THIS Monday marks an extraordinary 80th anniversary of the first and only recorded instance of snow falling in Ipswich.
Hard to believe now, but on September 1, 1934 the former Ipswich parks curator FW Turley recorded the snowfall on the first day of spring.
The Queensland Times of September 3, 1934 reported the phenomena with a headline that referred to the "large dancing flakes".
Mr Turley was returning home from Redbank to his Queens Park home when the reports states "he made haste" because "unusually heavy clouds in the west presaged a severe storm".
"Shortly after 5pm Mr and Mrs Turley were watching the progress of the storm when they were amazed to see snow begin to fall.
"Mr Turley observed that this was the first time he had seen snow fall in Queensland during his 45 years' residence here."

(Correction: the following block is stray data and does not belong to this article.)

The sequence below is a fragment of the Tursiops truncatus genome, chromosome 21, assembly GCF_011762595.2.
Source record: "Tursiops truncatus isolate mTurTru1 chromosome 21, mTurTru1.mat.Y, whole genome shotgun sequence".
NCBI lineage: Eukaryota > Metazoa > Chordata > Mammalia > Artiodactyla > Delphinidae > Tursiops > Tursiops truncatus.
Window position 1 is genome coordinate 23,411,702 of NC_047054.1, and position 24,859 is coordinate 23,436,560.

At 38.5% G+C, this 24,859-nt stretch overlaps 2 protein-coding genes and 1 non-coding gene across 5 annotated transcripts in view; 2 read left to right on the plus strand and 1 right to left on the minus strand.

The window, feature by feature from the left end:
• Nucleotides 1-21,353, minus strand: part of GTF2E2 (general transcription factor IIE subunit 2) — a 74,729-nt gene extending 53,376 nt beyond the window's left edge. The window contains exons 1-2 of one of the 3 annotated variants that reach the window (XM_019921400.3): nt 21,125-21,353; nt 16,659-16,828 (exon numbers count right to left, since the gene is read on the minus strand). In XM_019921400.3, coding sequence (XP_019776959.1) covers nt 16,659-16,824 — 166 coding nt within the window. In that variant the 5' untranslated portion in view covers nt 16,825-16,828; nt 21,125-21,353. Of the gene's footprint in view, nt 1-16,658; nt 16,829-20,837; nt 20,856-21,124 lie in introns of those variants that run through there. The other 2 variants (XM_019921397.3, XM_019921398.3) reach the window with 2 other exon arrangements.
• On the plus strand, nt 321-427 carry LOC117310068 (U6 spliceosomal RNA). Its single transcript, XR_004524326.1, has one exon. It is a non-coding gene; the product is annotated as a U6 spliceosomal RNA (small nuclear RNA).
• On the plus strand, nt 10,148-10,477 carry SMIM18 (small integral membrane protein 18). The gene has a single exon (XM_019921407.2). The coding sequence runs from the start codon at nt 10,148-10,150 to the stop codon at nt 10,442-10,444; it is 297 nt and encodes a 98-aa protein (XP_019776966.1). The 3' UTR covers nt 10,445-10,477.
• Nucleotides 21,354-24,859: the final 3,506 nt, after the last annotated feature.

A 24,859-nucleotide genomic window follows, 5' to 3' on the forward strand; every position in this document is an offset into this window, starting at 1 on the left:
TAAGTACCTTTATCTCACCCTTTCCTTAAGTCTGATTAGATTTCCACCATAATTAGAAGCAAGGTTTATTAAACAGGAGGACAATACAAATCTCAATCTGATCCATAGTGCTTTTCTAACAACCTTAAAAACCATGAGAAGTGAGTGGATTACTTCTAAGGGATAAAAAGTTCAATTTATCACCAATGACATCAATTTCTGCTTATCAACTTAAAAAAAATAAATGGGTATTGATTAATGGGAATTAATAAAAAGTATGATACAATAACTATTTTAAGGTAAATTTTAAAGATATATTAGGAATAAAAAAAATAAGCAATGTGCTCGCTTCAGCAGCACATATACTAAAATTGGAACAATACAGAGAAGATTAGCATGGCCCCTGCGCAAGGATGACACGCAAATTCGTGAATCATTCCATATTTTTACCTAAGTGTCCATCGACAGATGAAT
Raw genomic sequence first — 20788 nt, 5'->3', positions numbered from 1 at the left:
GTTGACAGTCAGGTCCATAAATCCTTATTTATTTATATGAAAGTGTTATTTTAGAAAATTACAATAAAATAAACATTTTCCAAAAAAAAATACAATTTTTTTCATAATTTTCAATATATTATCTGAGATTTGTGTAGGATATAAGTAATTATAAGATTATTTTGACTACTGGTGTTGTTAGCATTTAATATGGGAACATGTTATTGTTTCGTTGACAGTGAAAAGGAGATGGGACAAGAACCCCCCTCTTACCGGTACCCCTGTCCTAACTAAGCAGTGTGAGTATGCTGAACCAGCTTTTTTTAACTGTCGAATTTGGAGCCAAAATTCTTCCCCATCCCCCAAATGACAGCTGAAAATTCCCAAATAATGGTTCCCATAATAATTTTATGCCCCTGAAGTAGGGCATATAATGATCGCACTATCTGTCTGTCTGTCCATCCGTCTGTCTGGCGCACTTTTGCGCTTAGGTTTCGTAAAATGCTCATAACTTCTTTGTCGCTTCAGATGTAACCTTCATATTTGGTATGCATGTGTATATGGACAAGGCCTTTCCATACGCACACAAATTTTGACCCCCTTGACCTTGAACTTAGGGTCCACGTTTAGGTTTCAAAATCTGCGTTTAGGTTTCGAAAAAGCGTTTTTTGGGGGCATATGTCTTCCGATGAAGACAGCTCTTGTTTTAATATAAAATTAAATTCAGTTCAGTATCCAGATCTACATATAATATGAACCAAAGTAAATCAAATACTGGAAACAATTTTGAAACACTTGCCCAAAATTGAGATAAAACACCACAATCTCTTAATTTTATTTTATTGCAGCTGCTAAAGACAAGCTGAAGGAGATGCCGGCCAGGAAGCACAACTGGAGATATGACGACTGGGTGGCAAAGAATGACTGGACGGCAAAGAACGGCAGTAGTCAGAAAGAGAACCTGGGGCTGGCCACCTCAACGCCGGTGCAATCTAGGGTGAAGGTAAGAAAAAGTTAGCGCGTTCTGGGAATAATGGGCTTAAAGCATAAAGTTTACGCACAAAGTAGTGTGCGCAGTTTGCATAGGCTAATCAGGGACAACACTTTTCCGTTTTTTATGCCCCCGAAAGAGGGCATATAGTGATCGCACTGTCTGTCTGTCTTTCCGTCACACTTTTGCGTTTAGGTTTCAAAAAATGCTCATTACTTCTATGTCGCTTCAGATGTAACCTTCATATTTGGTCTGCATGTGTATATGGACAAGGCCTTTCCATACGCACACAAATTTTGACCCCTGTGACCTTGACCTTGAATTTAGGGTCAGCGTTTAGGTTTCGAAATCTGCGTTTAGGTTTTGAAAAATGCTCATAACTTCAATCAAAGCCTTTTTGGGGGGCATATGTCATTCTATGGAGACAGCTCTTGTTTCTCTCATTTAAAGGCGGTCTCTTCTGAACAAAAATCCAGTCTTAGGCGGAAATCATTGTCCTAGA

The storm was fierce, but in the centre of the trees surrounding their home the report says "the watchers were astonished to see large flakes come dancing down, presenting a most beautiful sight".
"The snow continued to fall for fully two minutes," the report continues.
"Added to the evidence of sight was the fact that the snow made no noise in its descent on the roof, and as the sun was shining at the same time they were able to observe this phenomenon in its most beautiful setting.
"The flakes were quite thick and were as large as sixpences."
Councillor Paul Tully, a devoted Ipswich history buff, discovered the report in the Trove online newspaper database.
"It is an amazing piece of Ipswich history and one that would be good to keep in the back of your mind if you are playing a game of trivial pursuit," Cr Tully said.
"Most people wouldn't realise that the first day of spring in 1934 brought the first and only reported snowfall in Ipswich.
"I think it is a remarkable piece of Ipswich history."
The chances of snow falling on September 1, 2014, the 80th anniversary of the snow fall, are very unlikely.
The weather bureau is predicting a minimum of six degrees and a maximum of 27 with sunshine.